Postwar California did not have the media industries that supported modern graphic design in the same way that New York did, but it was a burgeoning hotbed of contemporary design thinking. Other East Coast designers had already trekked to the City of Angels, none having a greater effect on Danziger's life than Alvin Lustig (posthumous recipient of the AIGA Lifetime Achievement Award), who was teaching graphic and industrial design classes at Art Center. Danziger remembers his first encounter with Lustig in 1947 as accidental: “I didn't like school at all, because it was very rigid at that time. But one day I heard this voice coming out of a classroom talking about social structure, religion, and the broadest implications of design. So I stuck my nose in the door and saw that it was Lustig. From then on I sat in on every class.” Lustig connected design to the worlds of art, music, and literature and instilled in students a belief that design was socially and culturally important.
Danziger became part of the Design Group, like-minded designers who had been students of Lustig and were “opposed to mindless, sentimental, nostalgic, commercial design.” In turn, he and his peers aspired to promote attitudes about design that were loftier than the profession itself. He became friends with Saul Bass, Rudolph de Harak, and Charles Eames (who introduced him to Buckminster Fuller's book Nine Chains to the Moon) and recalls the palpable excitement among them that they were missionaries of progressive design. “But I don't think we talked about our work in the philosophical or theoretical terms that are discussed today,” he says. “We were talking about very practical matters.”
Danziger and his colleagues vied for what little work was available at that time. “This was the problem,” he explains. “Any client that had any money went to an advertising agency. Annual reports in those days were designed by printing firms. So the only clients that were really interested in modern work were essentially furniture and lighting manufacturers that advertised in architectural magazines.” Although Danziger did some striking early identity and advertising for Flax Artist's Materials (including a trademark that is used today), General Lighting, Steelbuilt, Inc., and Fraymart Gallery, he was disenchanted with the provincialism of Los Angeles and referred to it as a “hick town.” He returned to New York, working briefly with Alexander Ross, a graphic designer who specialized in pharmaceutical products, and then taking a job at Esquire magazine, where he sat in the art department next to Helmut Krone (later chief art director for Doyle Dane Bernbach). At the time, Krone so admired Paul Rand that his work area, covered with Rand's tearsheets, was like a shrine. Danziger used top hang reproductions of Egyptian and Chinese artifacts at his desk and recalls saying to Krone, “If you want to be as good as Rand, don't look at Rand; look at what Rand looks at.”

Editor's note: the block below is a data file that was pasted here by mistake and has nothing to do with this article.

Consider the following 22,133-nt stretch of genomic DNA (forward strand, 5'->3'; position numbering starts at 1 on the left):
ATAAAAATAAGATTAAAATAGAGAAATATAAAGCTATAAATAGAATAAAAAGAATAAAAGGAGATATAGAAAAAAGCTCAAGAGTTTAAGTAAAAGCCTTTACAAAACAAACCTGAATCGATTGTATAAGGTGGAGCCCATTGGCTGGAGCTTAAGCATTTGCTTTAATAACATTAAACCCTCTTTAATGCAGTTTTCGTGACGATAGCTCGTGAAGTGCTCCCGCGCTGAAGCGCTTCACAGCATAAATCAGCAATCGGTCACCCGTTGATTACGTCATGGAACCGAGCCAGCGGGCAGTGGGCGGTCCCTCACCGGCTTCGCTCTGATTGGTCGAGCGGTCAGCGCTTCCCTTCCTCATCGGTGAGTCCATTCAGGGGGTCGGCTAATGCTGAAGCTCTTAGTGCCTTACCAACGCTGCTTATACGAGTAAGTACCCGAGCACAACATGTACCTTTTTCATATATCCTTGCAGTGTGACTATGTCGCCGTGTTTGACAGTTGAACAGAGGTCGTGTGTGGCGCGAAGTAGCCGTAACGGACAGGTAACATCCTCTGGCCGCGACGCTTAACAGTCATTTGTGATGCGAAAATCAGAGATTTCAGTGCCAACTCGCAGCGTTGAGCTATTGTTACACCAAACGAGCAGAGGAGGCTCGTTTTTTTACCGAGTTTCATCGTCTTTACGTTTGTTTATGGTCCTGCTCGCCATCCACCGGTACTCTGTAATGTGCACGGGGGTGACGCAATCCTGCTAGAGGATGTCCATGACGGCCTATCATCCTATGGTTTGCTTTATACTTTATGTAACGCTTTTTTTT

Since the Esquire job offered him little chance to do good work, Danziger took refuge in Alexey Brodovitch's legendary “Graphic Journalism” night class at the New School. On the very first evening when the students were asked to bring in their portfolios, Danziger recalls that Brodovitch, who was not given to parceling out praise, “spent much of the evening favorably discussing my work.” Brodovitch taught Danziger to believe in his own uniqueness. “He instilled the idea that you cannot do good work unless you have guts to do something you have not seen before,” Danziger says. He also learned to have “a proper disrespect for design.” Unlike Lustig, Brodovitch did not need to attach world-shaping significance to design. “I always felt that it was the contradictions between my two masters that allowed me to form my own point of view,” Danziger adds.
After finishing the course with Brodovitch, the peripatetic Danziger went west again, this time to study architecture, which he thought was more socially meaningful. At the newly founded and short-lived California School of the Arts, he resumed his studies with Lustig, as well as with architect Raphael Soriano and engineer Edgardo Contini. It was here that he embraced Buckminster Fuller's principle of “de-selfing.” “Most young designers are very much concerned about being present in their work,” Danziger explains. “And Bucky Fuller's idea was that you are invisible—everything is objective. And a very important thing was the idea of doing a great deal with very little—maximum performance with minimal means.” Danziger was also influenced by Paul Rand's book Thoughts on Design because it clarified issues that had been running through his mind, “particularly where he talked about symbols and metaphors,” he says. “Finding something that stands for something else. Being able to encapsulate ideas in a single image.” For Danziger, it was equally important to be astutely analytical enough to understand the essence of what needed to be communicated. “You can always find the appropriate symbol for the wrong message,” he cautions.
Copyright 1999 by The American Institute of Graphic Arts.